The Pew Internet and Life Project published its The Future of Internet III back in December 2008. They asked “…internet leaders, activists and analysts to … assess predictions about technology and its roles in the year 2020.” Peter Eckart, director of technology at the Illinois Public Health Institute, commented:
“It’s more likely that people give in to having their personal information bought and sold in the marketplace, and kids grow up—and the culture changes—to not having understood the value of privacy at all, so they don’t miss it. 2020 will see the latter stages of a culture war, fought by older folks (I’ll be 58 that year) trying to hold on to what privacy is still left, and younger folks—distracted by the media marketplace—wondering what all the fuss is about.”
That quote came back to me today when I watched this video my colleague shared. It’s a promotional video for the Wiley book, Socialnomics: How social media transforms the way we live and do business
I feel like I’m already fighting to keep my privacy!
Being in technology, specifically the user experience side of the game, I feel obligated to use and understand social media.
When teens began obsessing over texting, I tried it out. And I wondered what Blackberry Thumb was all about. Is it really that painful? (Yes!)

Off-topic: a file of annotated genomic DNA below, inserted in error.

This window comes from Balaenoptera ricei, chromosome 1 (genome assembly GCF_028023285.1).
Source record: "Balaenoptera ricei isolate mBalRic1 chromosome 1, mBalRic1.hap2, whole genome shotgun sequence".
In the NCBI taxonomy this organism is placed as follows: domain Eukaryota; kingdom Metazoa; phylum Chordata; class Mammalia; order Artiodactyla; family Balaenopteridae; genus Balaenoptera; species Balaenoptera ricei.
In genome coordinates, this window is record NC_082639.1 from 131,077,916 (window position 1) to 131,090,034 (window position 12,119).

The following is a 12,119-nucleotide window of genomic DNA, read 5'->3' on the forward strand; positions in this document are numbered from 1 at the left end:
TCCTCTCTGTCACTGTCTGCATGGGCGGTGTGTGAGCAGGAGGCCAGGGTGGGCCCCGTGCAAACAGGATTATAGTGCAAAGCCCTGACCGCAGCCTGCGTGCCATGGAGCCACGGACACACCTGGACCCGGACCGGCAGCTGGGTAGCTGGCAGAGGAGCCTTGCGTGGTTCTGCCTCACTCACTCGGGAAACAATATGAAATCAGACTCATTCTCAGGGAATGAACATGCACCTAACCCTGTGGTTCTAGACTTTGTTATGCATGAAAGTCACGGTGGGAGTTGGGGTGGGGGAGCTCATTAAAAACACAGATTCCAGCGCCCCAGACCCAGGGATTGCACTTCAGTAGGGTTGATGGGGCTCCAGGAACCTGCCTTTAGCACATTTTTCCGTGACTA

The lines between the virtual world and the real world are going to continue to disappear. I cannot avoid any of these changes, so I’ll adapt now. But unlike texting and Blackberry Thumb, I confess:
I don’t really enjoy participating in social media.
With every blog entry I publish, every Tweet I share, every friend invitation I accept on Face Book I wonder, “Do I want people to know this? What are the risks of putting this piece of information out there along with all the other pieces I’ve already shared?”
What I am afraid of?
Ten years from now I will be someone very different from the person I am today. How will I feel about statements I made 10 years ago resurfacing?
I continue to take part in spite of my concerns. But I find that I’m creating a social persona. I oughta give my social persona a name! This way, in 10 years when someone asks, “Did you really say THAT?!” I can I laugh and say:
“Oh, that wasn’t me! That was my Social Persona, Kelly Daniel!”